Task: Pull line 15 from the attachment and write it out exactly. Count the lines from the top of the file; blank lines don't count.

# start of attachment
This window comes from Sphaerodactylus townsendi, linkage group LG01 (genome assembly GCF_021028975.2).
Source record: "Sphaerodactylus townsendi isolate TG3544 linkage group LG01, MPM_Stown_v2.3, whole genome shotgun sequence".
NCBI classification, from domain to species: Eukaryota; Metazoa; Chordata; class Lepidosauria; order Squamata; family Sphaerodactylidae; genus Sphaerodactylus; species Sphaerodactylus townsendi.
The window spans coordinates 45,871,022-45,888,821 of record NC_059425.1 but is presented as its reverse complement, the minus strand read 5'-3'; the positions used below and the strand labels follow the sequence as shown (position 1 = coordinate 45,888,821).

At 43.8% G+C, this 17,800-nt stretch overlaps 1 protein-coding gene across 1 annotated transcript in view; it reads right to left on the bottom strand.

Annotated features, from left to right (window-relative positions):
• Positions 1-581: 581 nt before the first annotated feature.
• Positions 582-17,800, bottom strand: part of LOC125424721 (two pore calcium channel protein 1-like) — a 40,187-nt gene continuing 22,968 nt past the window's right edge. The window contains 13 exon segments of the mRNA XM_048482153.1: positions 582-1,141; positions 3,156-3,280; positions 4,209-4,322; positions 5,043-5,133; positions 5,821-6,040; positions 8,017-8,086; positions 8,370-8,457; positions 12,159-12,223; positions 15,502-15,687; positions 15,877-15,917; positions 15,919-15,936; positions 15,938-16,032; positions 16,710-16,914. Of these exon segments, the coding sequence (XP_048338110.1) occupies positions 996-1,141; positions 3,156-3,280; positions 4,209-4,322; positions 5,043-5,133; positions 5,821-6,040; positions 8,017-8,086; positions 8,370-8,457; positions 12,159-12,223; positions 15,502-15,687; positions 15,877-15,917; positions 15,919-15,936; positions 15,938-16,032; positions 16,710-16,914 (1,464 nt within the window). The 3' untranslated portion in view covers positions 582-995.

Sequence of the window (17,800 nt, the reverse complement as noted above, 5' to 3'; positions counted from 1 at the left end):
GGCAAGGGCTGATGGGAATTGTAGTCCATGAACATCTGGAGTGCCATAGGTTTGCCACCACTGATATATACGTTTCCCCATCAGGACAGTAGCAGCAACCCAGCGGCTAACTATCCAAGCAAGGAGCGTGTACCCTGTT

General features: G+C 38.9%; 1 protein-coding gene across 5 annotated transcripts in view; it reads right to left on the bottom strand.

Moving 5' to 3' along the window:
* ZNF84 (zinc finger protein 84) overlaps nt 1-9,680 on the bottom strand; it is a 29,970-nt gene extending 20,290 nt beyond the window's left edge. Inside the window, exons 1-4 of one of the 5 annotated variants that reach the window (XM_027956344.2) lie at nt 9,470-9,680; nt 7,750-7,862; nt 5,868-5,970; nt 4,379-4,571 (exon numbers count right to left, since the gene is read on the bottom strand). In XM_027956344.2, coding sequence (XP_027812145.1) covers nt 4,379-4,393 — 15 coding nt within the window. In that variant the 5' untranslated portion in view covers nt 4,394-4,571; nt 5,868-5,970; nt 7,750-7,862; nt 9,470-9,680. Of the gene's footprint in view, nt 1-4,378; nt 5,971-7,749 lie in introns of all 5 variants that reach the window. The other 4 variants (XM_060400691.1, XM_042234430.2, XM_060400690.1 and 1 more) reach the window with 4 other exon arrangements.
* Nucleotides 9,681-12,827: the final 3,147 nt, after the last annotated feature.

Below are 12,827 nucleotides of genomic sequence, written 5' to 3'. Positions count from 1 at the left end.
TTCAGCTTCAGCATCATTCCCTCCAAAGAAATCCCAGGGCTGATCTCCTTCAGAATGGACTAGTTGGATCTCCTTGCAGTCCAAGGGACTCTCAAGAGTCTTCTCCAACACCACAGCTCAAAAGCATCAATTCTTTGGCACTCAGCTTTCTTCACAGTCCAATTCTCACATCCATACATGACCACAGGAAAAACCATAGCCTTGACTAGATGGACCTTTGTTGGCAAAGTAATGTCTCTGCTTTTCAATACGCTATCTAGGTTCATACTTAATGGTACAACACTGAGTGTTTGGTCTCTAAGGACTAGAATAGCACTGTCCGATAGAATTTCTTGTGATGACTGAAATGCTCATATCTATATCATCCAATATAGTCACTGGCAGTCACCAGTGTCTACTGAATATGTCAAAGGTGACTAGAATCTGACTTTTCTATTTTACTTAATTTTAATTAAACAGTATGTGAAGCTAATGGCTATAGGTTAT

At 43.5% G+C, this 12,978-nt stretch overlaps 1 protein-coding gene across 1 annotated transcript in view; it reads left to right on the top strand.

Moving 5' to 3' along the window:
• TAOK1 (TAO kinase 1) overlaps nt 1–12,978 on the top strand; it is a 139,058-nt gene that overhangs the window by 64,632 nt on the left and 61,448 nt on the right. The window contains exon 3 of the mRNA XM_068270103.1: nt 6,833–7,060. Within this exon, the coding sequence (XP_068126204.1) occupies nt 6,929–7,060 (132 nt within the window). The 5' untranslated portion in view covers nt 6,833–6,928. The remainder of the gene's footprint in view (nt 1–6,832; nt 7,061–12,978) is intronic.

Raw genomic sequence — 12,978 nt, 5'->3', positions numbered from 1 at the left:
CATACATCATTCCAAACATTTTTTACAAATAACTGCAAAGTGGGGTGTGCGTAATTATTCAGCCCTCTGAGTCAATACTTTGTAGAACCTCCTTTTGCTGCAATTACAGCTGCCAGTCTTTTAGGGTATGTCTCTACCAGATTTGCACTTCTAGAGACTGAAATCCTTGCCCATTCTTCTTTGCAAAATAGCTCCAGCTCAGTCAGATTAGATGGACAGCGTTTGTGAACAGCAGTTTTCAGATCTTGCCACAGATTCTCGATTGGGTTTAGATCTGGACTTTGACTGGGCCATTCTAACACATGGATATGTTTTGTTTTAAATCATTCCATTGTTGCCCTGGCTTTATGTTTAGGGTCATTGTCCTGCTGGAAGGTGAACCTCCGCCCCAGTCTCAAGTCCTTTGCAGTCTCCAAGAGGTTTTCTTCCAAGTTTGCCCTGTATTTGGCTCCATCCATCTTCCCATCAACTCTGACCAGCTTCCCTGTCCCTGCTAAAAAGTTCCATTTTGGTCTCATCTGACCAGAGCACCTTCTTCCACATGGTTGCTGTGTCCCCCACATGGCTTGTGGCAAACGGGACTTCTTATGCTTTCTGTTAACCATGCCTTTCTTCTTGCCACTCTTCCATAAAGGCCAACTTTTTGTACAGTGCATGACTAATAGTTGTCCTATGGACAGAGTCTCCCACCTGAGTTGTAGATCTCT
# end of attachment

Below are 12,827 nucleotides of genomic sequence, written 5' to 3'. Positions count from 1 at the left end.